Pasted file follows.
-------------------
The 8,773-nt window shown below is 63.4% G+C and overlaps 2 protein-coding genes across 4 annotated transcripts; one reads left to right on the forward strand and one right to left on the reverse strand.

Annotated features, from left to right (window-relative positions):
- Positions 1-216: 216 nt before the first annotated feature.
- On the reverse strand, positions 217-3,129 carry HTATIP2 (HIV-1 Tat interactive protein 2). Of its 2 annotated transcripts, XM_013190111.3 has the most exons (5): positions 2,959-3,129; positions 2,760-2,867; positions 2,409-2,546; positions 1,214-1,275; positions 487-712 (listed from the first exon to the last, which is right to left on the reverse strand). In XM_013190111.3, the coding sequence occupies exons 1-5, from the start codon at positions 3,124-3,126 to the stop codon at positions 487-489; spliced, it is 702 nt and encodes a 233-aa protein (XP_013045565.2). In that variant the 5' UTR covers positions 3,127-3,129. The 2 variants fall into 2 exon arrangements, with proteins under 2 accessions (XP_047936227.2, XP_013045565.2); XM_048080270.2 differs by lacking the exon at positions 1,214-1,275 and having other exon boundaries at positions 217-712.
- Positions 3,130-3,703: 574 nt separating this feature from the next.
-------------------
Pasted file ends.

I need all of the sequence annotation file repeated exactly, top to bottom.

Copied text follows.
The 8,773-nt window shown below is 63.4% G+C and overlaps 2 protein-coding genes across 4 annotated transcripts; one reads left to right on the forward strand and one right to left on the reverse strand.

Annotated features, from left to right (window-relative positions):
- Positions 1-216: 216 nt before the first annotated feature.
- On the reverse strand, positions 217-3,129 carry HTATIP2 (HIV-1 Tat interactive protein 2). Of its 2 annotated transcripts, XM_013190111.3 has the most exons (5): positions 2,959-3,129; positions 2,760-2,867; positions 2,409-2,546; positions 1,214-1,275; positions 487-712 (listed from the first exon to the last, which is right to left on the reverse strand). In XM_013190111.3, the coding sequence occupies exons 1-5, from the start codon at positions 3,124-3,126 to the stop codon at positions 487-489; spliced, it is 702 nt and encodes a 233-aa protein (XP_013045565.2). In that variant the 5' UTR covers positions 3,127-3,129. The 2 variants fall into 2 exon arrangements, with proteins under 2 accessions (XP_047936227.2, XP_013045565.2); XM_048080270.2 differs by lacking the exon at positions 1,214-1,275 and having other exon boundaries at positions 217-712.
- Positions 3,130-3,703: 574 nt separating this feature from the next.